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Case Studies: Supporting light-based and X-ray technology innovation in manufacturing

As industrial automation advances, enhancing the competiveness of European industries worth billions of euros requires innovation. From controlling and monitoring movements of robotic machine tools making intricate parts to determining the quality of finished products, light has the potential to revolutionise manufacturing processes. To accelerate these innovations, new ways to monitor and correct manufacturing procedures using inline measurements with instantaneous feedback for adjustments are needed. Light-based and X-ray technologies could provide the tools needed to make this change. Interferometry, a lab-based measurement technique using light, has great potential for applications in diverse industrial settings from manufacturing miniscule electronic circuits to the precision positioning of aircraft wings. However, research is needed to make this highly accurate technique available to industrial users. Increasing the quality of European products and generating new on-machine or in-line measurement capabilities will enhance the competiveness of many highly regarded European industries.

A new standard for better 3D chips

To reduce the size of electronic products and increase processing power 3D silicon chips, where components are assembled on top of each other, are being introduced. Correct alignment of each of these constituents is essential for function which requires the precise measurement of surface features. Optical analysis methods currently offer the best solution, but the standards required for accurate measurements at this nanometre scale are not yet available.

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New instrument for photonics industry

Fibre optic cables carrying data rich signals encoded by light are used in a range of areas such as the internet, industry, health and space applications. During transmission signal strength can be lost or degraded with serious consequences. As the bandwidth is pushed ever higher to meet demand new instrumentation is required to detect and help minimise such losses
but it must be both accurate and traceable to the SI.

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Optical methods for inline inspection

Industry is increasingly applying high-throughput production processes to modern electronic devices to decrease the cost of goods by applying an ‘economy of scale’. Such products can be composed of hundreds of components requiring correct assembly to function as intended, which presents problems when using mass production techniques. New ways of inline monitoring are required that must be fast, accurate, and costeffective to ensure European competitiveness in this growing sector.

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Measurements for high speed production

High-speed roll-to-roll (R2R) printing techniques, can reduce the cost of goods through an increased efficiency and by application of ‘economy of scale’. They are being increasingly used to manufacture high value items such as solar cells, smartphones and printed and flexible electronics. Fashioned from multiple layers, often containing nanometer sized components, correct alignment is vital for product performance. Quality control requires faster, more accurate measurements to support this rapidly growing sector.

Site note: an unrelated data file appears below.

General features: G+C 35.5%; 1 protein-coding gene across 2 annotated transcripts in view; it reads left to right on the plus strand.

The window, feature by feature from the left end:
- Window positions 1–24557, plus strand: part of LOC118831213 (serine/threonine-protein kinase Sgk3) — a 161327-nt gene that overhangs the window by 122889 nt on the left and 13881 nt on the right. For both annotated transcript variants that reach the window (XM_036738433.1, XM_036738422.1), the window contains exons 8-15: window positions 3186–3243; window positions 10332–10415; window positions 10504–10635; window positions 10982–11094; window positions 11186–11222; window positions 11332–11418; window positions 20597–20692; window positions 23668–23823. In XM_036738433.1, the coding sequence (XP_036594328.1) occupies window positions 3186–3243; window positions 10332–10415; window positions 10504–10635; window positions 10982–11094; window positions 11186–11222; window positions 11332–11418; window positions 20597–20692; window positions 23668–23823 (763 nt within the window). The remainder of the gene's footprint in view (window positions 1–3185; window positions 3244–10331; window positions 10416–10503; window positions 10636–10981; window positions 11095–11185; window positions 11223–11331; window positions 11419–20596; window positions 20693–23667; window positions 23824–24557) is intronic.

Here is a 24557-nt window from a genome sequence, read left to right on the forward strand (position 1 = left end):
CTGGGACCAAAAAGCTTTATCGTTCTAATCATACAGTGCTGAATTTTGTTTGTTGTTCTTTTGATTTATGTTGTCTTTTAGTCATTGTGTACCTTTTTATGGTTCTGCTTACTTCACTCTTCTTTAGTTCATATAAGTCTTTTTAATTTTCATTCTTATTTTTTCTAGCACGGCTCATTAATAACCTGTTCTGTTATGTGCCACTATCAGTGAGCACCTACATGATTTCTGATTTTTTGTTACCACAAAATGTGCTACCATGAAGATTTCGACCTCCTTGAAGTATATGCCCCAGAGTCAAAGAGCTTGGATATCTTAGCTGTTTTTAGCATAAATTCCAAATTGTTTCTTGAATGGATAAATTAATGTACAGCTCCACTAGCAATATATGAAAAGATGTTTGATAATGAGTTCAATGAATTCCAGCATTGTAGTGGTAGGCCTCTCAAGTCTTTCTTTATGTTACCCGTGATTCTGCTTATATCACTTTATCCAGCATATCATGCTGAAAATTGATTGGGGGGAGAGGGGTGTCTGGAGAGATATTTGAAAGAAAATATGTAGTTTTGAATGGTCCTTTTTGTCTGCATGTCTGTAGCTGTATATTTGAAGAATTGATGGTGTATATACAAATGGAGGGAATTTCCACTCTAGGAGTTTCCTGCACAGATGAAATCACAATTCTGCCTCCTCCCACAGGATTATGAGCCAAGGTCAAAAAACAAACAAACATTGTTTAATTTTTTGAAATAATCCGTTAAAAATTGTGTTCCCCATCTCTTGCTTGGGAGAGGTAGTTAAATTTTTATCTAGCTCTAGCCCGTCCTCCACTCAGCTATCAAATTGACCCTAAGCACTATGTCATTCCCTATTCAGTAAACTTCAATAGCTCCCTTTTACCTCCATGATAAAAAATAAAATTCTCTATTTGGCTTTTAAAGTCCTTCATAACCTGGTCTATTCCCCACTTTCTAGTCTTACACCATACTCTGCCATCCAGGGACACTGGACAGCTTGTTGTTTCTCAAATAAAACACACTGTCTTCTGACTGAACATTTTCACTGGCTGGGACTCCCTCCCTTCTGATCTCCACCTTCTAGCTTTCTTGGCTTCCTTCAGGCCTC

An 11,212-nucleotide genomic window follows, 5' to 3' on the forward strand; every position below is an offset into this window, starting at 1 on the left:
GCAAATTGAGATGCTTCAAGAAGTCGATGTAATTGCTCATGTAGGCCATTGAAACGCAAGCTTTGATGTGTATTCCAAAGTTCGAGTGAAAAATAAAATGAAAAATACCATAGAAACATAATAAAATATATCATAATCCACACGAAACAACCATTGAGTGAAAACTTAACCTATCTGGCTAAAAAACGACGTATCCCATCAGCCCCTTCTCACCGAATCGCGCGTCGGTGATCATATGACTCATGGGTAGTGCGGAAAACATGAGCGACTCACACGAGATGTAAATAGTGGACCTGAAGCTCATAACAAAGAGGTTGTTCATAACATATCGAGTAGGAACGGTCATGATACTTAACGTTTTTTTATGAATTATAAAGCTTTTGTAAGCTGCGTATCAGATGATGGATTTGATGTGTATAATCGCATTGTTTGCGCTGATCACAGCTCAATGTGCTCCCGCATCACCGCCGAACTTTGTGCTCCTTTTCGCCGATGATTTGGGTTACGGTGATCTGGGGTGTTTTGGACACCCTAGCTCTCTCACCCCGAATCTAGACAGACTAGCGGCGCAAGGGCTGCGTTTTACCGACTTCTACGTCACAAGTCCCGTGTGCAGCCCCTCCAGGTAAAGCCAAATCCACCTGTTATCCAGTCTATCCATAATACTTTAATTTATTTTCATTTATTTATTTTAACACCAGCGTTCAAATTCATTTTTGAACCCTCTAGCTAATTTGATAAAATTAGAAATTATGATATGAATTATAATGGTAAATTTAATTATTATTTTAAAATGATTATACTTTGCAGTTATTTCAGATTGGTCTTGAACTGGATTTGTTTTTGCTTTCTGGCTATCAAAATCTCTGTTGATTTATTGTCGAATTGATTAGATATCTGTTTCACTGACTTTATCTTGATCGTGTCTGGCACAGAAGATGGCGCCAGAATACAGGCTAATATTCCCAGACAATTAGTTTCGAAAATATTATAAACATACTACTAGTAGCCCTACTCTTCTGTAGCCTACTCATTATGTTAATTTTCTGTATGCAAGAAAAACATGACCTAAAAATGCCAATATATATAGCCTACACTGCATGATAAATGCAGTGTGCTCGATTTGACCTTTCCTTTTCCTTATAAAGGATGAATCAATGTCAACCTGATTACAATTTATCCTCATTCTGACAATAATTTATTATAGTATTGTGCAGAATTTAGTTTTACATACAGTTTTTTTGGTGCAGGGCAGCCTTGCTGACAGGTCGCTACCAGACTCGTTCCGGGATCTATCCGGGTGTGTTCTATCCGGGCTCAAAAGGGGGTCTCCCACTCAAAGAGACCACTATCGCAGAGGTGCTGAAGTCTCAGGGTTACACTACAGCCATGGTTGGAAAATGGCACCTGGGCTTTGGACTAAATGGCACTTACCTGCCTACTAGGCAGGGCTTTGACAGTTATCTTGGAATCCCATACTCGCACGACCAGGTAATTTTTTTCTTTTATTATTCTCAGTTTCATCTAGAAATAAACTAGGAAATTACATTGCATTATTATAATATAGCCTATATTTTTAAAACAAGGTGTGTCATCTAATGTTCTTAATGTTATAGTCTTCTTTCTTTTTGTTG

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Europe is aiming to capture 20% of the global silicon wafer production market, with an estimated value of 11.5 billion euro by 2025. To do so, it needs to develop innovative manufacturing techniques for producing the next generation of larger silicon wafers with increased numbers of electronic circuits. Efficient production methods are needed to boost EU manufacturing productivity and create low cost electronics.

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The automotive and aerospace industries, worth billions of Euro, use precision engineering production processes in which robotic arms carrying machine tools make complex small-scale movements in 3D. Ensuring that the parts made meet specification relies on confirming their dimensions and also that machine tools precisely follow pre-set moves. Automation, based on identifying movement errors early, has the potential to increase precision engineering productivity and so boost European competitiveness.

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Reducing micropart size allows new functionality in smaller spaces, but confirming the accuracy of tiny dimensions is extremely challenging. Often simple shapes are used to calibrate instruments measuring miniscule features, increasing the match between these shapes and the real measurement would improve accuracy. One area where this is critical is for instruments used to measure the eyes corneal curvature to aid lens implant selection during sight restoration after cataract surgery.

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Drug delivery systems and fuel injection nozzles are examples of applications where microparts with inaccessible yet critical dimensions are used. Reliable quality assurance is essential during their manufacture to ensure assembled systems function as designed. X-ray Computed Tomography (CT), commonly used in medical imaging and in weld defect analysis, is a technique with great potential for reliably assessing internal dimensions, but it requires better characterisation before it can be introduced.

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